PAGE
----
Man cannot survive by meat alone! In this episode the professor cooks a few of his favorite vegetarian dishes for the grill, including heart-friendly options like Tofu on Stilts and Robatataki (a mixed vegetable grill) that both come from the Japanese's rich yakitori grilling tradition. And even committed carnivores would have a hard time passing up delectably crisp Grilled Artichokes, basted with garlic-parsley butter during a long, slow roast on the grill. As Steven likes to say, "If you had trouble eating your vegetables as a kid, it's probably because they weren't grilled."
On the menu (page numbers indicate page in the Barbecue! Bible, unless otherwise noted):
Japanese Mixed Vegetable Grill (page 375)
Tofu on Stilts (page 408, recipe follows)
Tandoori Peppers (page 415)
Grilled Artichokes (page 379)
Grilled Corn with Shandon Beni Butter Sauce (page 381)
The Japanese Grill
To most people, Japanese food means sushi, sashimi, sukiyaki, or soba noodles. You may be surprised to learn that Japan is also a nation of barbecue buffs with a venerable traditional of grilling.
Given the meticulousness of Japanese cooking, the precise, almost painterly plate presentations, it's easy to loose sight of the joyful aspect of Japanese cuisine. Yet joyful and festive are the operative words at Inakaya (my favorite yakitori restaurant), not to mention at virtually every place I dined in Japan. You might expect such refined food to be eaten in sacerdotal silence. But Japanese epicures drink hard and party heartily--especially when partaking of their favorite foods.
This is especially true at the yakitori joints one finds in or under virtually all of the train stations in Tokyo. The yakitori parlor is a uniquely Japanese institution: part pub, part barbecue joint, to which Japanese salary men flock after work for a snack, a cigarette, a couple of beers, and some ear-splitting conversation before embarking on the long commute home by train.
The yakitori parlor isn't big (some have only a half dozen seats) and it certainly isn't fancy. One of the most famous yakitori parlors in Tokyo, for example--Tonton--doesn't even have four walls. But to come to Japan without visiting a yakitori parlor would be a little like going to Agra and missing the Taj Majal.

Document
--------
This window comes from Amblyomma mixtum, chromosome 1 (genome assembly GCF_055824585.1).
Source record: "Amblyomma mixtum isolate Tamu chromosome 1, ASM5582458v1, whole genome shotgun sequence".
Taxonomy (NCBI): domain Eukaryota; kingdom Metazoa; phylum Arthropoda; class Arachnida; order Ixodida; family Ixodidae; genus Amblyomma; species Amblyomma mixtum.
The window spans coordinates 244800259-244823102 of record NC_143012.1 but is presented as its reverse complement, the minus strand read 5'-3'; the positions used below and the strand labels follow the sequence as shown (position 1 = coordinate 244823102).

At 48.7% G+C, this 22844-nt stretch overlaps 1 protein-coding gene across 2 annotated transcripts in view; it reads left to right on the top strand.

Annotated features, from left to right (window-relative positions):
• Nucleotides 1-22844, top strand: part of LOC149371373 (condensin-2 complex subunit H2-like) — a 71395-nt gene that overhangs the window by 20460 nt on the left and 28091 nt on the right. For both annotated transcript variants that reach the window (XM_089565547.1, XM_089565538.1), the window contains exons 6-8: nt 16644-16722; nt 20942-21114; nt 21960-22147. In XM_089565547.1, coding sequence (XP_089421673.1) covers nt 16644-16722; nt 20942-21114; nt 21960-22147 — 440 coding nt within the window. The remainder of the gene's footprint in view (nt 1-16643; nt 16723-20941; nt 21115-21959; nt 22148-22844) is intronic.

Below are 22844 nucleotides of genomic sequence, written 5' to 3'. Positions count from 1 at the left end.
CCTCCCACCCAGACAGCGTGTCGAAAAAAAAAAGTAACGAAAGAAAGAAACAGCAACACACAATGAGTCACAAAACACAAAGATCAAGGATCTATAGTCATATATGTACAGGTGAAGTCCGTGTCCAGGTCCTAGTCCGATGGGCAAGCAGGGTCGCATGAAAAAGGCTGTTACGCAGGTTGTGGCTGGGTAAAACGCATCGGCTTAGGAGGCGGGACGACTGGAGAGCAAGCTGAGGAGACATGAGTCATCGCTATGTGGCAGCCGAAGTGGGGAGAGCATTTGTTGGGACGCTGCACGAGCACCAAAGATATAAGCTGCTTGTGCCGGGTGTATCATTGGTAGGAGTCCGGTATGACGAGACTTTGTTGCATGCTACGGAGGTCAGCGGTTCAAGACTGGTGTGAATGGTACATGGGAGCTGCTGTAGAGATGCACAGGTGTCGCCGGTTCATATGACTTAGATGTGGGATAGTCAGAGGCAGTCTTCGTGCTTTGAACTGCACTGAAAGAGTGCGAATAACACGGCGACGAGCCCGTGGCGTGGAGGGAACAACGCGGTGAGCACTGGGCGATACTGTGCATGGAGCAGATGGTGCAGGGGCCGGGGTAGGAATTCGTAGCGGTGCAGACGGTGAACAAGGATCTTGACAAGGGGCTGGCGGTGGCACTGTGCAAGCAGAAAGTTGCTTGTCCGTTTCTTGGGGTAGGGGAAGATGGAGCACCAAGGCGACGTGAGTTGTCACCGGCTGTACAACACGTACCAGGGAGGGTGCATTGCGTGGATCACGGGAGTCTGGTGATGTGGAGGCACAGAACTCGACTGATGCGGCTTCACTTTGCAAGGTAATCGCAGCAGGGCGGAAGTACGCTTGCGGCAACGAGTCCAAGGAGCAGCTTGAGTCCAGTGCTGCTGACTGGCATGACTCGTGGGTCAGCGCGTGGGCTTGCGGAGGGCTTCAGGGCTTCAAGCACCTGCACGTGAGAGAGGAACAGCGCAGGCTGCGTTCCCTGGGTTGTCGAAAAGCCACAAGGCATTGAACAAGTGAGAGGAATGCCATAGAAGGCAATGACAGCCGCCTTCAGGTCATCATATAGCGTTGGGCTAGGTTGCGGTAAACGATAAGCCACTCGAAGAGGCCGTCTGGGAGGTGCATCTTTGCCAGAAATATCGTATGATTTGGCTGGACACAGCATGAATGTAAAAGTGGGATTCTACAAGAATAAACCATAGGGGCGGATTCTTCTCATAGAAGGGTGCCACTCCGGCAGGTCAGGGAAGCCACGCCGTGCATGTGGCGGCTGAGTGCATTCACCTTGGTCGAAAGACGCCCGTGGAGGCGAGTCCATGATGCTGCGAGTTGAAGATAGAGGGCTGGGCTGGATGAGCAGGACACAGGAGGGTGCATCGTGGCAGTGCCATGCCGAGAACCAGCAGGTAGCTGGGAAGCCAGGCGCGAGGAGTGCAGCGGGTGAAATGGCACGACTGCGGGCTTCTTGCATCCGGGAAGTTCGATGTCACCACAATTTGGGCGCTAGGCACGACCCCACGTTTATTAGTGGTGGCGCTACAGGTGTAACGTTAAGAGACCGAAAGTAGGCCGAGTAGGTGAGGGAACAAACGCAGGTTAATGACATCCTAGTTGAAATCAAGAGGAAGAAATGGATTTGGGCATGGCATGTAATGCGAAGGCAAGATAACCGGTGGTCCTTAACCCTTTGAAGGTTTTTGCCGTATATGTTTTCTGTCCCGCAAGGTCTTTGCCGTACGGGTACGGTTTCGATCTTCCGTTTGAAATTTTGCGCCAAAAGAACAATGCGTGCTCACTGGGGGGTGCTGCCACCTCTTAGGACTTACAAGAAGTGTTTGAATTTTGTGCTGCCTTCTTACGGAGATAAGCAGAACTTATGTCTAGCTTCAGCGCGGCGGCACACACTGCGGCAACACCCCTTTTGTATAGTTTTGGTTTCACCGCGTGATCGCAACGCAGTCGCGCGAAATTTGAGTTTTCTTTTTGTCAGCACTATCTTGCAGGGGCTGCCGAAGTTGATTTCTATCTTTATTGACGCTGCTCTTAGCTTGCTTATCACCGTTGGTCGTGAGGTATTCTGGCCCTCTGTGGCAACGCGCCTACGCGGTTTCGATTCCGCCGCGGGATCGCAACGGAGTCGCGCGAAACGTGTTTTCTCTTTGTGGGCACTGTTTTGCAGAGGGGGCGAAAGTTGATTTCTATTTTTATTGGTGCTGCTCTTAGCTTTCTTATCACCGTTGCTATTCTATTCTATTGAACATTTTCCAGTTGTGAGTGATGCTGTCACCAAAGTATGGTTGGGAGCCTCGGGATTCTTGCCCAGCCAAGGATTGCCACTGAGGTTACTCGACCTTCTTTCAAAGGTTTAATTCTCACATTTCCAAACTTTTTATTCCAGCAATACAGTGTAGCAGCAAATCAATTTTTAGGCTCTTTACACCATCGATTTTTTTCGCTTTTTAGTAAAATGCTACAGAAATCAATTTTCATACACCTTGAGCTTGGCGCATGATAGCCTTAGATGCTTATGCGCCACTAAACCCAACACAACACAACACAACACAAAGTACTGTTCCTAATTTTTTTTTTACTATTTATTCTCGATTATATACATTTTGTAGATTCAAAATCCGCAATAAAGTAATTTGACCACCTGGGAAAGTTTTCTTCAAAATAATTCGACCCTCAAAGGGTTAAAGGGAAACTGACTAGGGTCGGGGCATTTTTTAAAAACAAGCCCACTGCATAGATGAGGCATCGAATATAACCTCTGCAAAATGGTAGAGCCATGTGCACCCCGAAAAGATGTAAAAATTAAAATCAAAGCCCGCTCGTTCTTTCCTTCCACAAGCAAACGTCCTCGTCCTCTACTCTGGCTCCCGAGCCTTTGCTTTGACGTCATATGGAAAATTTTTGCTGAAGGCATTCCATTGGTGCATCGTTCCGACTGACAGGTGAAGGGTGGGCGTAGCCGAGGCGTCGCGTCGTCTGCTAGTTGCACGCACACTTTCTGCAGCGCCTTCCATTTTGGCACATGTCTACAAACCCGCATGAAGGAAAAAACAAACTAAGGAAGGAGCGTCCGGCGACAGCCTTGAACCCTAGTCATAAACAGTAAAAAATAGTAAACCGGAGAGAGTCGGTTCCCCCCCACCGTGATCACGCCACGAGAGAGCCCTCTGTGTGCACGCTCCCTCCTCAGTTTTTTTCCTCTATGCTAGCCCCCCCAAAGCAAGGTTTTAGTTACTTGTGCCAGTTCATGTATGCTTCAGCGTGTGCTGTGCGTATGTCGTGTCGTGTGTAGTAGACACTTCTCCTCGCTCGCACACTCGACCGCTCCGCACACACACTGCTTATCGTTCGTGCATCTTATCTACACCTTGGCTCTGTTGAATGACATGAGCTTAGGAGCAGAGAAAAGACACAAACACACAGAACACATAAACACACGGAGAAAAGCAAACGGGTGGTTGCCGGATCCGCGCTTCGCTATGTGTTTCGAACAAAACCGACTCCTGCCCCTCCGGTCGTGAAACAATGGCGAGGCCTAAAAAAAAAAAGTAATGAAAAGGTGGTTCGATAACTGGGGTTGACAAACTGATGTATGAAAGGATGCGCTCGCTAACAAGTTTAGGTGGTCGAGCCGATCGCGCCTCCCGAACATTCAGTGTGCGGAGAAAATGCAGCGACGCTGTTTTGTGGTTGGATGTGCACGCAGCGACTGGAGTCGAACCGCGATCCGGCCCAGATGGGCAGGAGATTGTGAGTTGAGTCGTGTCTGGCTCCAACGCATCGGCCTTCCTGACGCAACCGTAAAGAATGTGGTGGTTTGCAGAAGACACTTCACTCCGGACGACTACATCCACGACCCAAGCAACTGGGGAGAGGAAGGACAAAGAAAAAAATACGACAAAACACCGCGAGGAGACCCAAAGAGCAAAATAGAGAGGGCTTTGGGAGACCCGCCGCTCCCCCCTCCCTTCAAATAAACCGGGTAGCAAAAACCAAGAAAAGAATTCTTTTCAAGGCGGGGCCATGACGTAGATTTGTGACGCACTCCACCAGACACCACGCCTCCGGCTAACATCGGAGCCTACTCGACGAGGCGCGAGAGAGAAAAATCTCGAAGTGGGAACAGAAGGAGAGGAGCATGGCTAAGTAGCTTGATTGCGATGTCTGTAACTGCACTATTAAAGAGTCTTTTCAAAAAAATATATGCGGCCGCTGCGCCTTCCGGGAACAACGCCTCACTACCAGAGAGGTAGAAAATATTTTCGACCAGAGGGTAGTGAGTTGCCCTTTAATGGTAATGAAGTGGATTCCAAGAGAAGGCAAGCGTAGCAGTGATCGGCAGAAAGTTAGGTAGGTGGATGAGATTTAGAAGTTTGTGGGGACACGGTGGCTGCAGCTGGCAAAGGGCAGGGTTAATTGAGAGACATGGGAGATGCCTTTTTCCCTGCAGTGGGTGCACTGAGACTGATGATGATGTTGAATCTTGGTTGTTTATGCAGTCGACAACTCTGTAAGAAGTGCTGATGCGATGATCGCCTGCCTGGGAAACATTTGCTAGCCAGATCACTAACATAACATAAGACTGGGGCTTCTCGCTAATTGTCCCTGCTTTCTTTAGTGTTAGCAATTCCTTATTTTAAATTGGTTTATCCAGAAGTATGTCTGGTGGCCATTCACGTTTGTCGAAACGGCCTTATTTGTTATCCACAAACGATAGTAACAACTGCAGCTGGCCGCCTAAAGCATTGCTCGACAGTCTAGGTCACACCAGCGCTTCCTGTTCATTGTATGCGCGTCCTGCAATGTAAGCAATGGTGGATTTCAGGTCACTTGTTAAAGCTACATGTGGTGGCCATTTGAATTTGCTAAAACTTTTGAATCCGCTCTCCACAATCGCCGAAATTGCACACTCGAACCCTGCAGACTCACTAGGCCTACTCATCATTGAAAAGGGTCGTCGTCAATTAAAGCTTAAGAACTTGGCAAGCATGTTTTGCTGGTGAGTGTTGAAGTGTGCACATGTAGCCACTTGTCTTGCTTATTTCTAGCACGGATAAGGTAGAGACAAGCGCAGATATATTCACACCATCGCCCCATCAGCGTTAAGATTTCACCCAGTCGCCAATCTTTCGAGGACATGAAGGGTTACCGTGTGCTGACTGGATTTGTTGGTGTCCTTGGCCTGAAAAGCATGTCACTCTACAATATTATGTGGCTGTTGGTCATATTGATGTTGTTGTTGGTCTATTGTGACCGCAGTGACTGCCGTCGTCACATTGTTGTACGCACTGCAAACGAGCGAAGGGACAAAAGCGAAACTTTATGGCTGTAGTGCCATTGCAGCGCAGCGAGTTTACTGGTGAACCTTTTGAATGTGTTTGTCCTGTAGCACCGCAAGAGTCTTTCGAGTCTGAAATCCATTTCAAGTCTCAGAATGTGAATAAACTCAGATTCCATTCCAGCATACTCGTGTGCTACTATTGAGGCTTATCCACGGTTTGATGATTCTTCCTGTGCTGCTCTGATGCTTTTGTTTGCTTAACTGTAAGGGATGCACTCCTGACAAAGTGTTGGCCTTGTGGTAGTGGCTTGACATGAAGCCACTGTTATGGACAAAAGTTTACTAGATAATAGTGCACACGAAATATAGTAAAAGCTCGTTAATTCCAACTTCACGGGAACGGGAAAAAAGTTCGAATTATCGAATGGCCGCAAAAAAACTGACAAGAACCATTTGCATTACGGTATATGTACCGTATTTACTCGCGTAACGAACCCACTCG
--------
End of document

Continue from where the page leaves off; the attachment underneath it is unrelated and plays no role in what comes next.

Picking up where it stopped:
Yakitori takes its name from the Japanese words for "charcoal" (yaki) and "chicken" (tori). Unlike upscale grill restaurants, like Inakaya, yakitori parlors still use charcoal grills--often a trough-like brazier mounted on legs in front of the restaurant. The traditional charcoal is bincho, made from the slow burning holm oak in the Wakayama Prefecture near Kyoto.
In the West (particularly in North and South America), the quality of a barbecue is measured in part by how many notches it forces you loosen your belt. You'd certainly never call it health food. How different is Japanese grilling! Meats are used almost as a condiment. Sauces tend to be based on broths, not oils, eggs, or other fats. The portions are moderate, even modest, with most items being served in bite-size pieces. Small is beautiful in Japan. The food speaks to you in whispers, not shouts.
Dengaku is a popular dish at the tea houses that line the lovely Philosophers Walk in Kyoto. The dish takes its curious name from the Japanese word for "stilt." The stilts in question are two slender bamboo skewers that are used to hold the piece of tofu over the coals for grilling.
Makes 8 pieces, enough to serve 4
2 pounds extra firm tofu
for the miso glaze:
1/2 cup white miso
2 tablespoons mirin
2 tablespoons sake
2 tablespoons sugar
1 tablespoon mayonnaise
1 tablespoon toasted sesame seeds
16 bamboo skewers
1. Rinse the tofu and press for 1 hour. (To press the tofu, place it on a gently sloping cutting board in the sink. Place a heavy plate on top of it and let stand for 1 hour. The weight of the plate will press out the excess liquid and firm up the tofu.)
2. Prepare the miso glaze. Combine the miso, mirin, sake, sugar, and mayonnaise in the top of a double boiler and whisk until smooth. Cook the sauce over the double boiler until thick
and creamy, about 3 minutes.
3. Cut each block of tofu through the short side to obtain 2 broad thin rectangles. Cut each rectangle in half widthwise. Stick two skewers through the narrow end of each piece of tofu.
Preheat the grill to high.
4. Grill the tofu on each side until lightly browned, turning once, 3 to 4 minutes per side, brushing with miso glaze. Sprinkle with sesame seeds and serve at once.
For more information about Japanese grilling and a couple more recipes I picked up on my most recent trip to Japan, see issue the April 2004 issue of my newsletter Up in Smoke.